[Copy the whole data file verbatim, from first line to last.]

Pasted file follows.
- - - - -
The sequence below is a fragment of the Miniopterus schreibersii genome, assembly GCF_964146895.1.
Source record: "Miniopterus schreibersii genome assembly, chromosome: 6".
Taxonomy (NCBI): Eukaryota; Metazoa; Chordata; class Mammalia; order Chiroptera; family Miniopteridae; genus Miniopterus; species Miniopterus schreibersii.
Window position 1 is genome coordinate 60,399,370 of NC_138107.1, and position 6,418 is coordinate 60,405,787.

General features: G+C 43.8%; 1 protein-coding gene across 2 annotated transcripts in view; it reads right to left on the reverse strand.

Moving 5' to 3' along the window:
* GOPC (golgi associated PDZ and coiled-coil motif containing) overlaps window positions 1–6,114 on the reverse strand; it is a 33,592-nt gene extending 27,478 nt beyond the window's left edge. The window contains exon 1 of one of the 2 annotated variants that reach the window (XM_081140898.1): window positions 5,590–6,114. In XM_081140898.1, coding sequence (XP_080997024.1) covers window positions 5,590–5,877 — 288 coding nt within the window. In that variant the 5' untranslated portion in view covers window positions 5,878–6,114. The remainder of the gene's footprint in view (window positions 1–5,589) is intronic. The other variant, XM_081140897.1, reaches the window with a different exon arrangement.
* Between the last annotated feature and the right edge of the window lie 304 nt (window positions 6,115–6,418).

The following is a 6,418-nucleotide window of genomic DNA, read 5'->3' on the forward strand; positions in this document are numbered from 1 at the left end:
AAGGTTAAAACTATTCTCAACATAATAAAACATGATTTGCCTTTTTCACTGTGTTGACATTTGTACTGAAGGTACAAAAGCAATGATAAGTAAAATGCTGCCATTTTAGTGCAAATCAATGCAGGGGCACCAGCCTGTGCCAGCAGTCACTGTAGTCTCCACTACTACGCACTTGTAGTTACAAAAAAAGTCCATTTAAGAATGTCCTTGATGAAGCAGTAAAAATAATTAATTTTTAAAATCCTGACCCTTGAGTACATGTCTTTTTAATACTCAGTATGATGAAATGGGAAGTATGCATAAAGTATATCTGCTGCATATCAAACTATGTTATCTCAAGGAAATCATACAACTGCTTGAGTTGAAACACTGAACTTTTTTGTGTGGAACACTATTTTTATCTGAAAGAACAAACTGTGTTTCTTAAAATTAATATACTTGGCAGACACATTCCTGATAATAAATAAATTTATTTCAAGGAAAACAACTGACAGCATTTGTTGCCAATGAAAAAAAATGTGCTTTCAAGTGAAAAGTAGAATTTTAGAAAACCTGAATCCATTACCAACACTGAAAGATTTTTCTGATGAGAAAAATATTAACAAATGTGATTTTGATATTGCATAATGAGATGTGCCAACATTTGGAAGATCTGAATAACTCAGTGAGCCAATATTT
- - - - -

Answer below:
The sequence below is a fragment of the Miniopterus schreibersii genome, assembly GCF_964146895.1.
Source record: "Miniopterus schreibersii genome assembly, chromosome: 6".
Taxonomy (NCBI): Eukaryota; Metazoa; Chordata; class Mammalia; order Chiroptera; family Miniopteridae; genus Miniopterus; species Miniopterus schreibersii.
Window position 1 is genome coordinate 60,399,370 of NC_138107.1, and position 6,418 is coordinate 60,405,787.

General features: G+C 43.8%; 1 protein-coding gene across 2 annotated transcripts in view; it reads right to left on the reverse strand.

Moving 5' to 3' along the window:
* GOPC (golgi associated PDZ and coiled-coil motif containing) overlaps window positions 1–6,114 on the reverse strand; it is a 33,592-nt gene extending 27,478 nt beyond the window's left edge. The window contains exon 1 of one of the 2 annotated variants that reach the window (XM_081140898.1): window positions 5,590–6,114. In XM_081140898.1, coding sequence (XP_080997024.1) covers window positions 5,590–5,877 — 288 coding nt within the window. In that variant the 5' untranslated portion in view covers window positions 5,878–6,114. The remainder of the gene's footprint in view (window positions 1–5,589) is intronic. The other variant, XM_081140897.1, reaches the window with a different exon arrangement.
* Between the last annotated feature and the right edge of the window lie 304 nt (window positions 6,115–6,418).

The following is a 6,418-nucleotide window of genomic DNA, read 5'->3' on the forward strand; positions in this document are numbered from 1 at the left end:
AAGGTTAAAACTATTCTCAACATAATAAAACATGATTTGCCTTTTTCACTGTGTTGACATTTGTACTGAAGGTACAAAAGCAATGATAAGTAAAATGCTGCCATTTTAGTGCAAATCAATGCAGGGGCACCAGCCTGTGCCAGCAGTCACTGTAGTCTCCACTACTACGCACTTGTAGTTACAAAAAAAGTCCATTTAAGAATGTCCTTGATGAAGCAGTAAAAATAATTAATTTTTAAAATCCTGACCCTTGAGTACATGTCTTTTTAATACTCAGTATGATGAAATGGGAAGTATGCATAAAGTATATCTGCTGCATATCAAACTATGTTATCTCAAGGAAATCATACAACTGCTTGAGTTGAAACACTGAACTTTTTTGTGTGGAACACTATTTTTATCTGAAAGAACAAACTGTGTTTCTTAAAATTAATATACTTGGCAGACACATTCCTGATAATAAATAAATTTATTTCAAGGAAAACAACTGACAGCATTTGTTGCCAATGAAAAAAAATGTGCTTTCAAGTGAAAAGTAGAATTTTAGAAAACCTGAATCCATTACCAACACTGAAAGATTTTTCTGATGAGAAAAATATTAACAAATGTGATTTTGATATTGCATAATGAGATGTGCCAACATTTGGAAGATCTGAATAACTCAGTGAGCCAATATTT